Robinhood valued at $32 billion after selling shares in IPO at $38 per share

Robinhood valued at $32 billion after selling shares in IPO at $38 per share

Robinhood, whose stock trading app has surged in popularity among retail investors, sold shares in its IPO at $38 a piece, valuing the company at about $32 billion.

Ahead of its Nasdaq debut on Thursday, Robinhood priced shares at the low end of the $38 and $42 range. The company, which will trade under ticker symbol HOOD, sold 52.4 million shares, raising close to $2 billion. Co-founders Vlad Tenev and Baiju Bhatt each sold about $50 million worth of stock.

Robinhood has become a central gateway to the markets for young and first-time investors. The app, which offers equity, cryptocurrency and options trading, as well as cash management accounts, experienced record trading levels during the pandemic and amid the meme stock craze of early 2021.

Robinhood estimates it has 22.5 million funded accounts (those tied to a bank account) as of the second quarter. That’s up from 18 million in the first quarter of 2021, which was an increase of 151% from a year earlier. The company was last valued in the private markets at $11.7 billion in September.

Goldman Sachs and JPMorgan Chase are the lead investment banks on the deal. Underwriters will have an option to buy an additional 5.5 million shares.

In its updated prospectus, Robinhood estimated second quarter revenue of $546 million to $574 million, up from $244 million in the second quarter of 2020. Revenue jumped 309% in the first quarter to $522 million from $128 million a year prior.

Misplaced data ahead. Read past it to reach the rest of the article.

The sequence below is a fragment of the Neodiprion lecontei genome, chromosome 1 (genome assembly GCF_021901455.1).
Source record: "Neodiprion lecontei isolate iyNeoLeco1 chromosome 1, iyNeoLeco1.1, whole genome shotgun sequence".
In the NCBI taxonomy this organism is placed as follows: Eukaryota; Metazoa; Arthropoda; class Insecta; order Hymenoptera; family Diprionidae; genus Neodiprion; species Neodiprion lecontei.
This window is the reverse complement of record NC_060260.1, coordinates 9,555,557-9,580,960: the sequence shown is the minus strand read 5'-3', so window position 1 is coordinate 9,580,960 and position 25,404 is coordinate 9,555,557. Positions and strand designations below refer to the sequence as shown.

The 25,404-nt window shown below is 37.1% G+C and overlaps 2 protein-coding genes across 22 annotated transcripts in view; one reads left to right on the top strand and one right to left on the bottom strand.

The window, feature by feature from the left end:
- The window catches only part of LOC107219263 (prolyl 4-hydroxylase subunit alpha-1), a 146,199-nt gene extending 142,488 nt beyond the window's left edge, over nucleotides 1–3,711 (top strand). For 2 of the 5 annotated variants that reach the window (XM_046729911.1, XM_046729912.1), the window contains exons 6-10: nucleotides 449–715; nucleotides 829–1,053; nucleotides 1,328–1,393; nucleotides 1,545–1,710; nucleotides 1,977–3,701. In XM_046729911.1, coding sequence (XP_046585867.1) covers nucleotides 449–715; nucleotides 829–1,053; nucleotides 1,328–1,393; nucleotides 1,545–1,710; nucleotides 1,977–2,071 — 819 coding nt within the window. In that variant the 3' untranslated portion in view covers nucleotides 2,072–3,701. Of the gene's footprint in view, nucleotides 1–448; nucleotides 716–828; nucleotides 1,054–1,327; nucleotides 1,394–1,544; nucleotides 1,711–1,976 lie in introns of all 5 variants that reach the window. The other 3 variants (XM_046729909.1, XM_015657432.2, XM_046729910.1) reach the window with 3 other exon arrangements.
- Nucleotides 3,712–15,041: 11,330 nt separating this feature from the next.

However, Robinhood expects to swing to a net loss of $487 million to $537 million in the second quarter after turning a profit in the same quarter last year.

Robinhood collected $331 million in payment for order flow – the money brokerage firms receive for directing clients’ trades to market makers – in the first quarter. Payment for order flow has received scrutiny from regulators in 2021.

Options trading accounts for about 38% of revenue while equities and crypto are 25% and 17% of revenues, respectively. But Robinhood warned that the brokerage could see a slowdown in its trading revenue and account growth as the retail trading boom cools.

Competitors of Robinhood include Fidelity, Charles Schwab, Interactive Brokers and newer services like Webull and SoFi. Charles Schwab has a market capitalization of $130 billion and Interactive Brokers has a market valuation of $26 billion.

DST Global, Index Ventures, NEA and Ribbit Capital are some of Robinhood’s biggest investors.

WATCH: Here’s why short selling does more harm than good for U.S. economy

Source link

Leave a Reply

Your email address will not be published. Required fields are marked *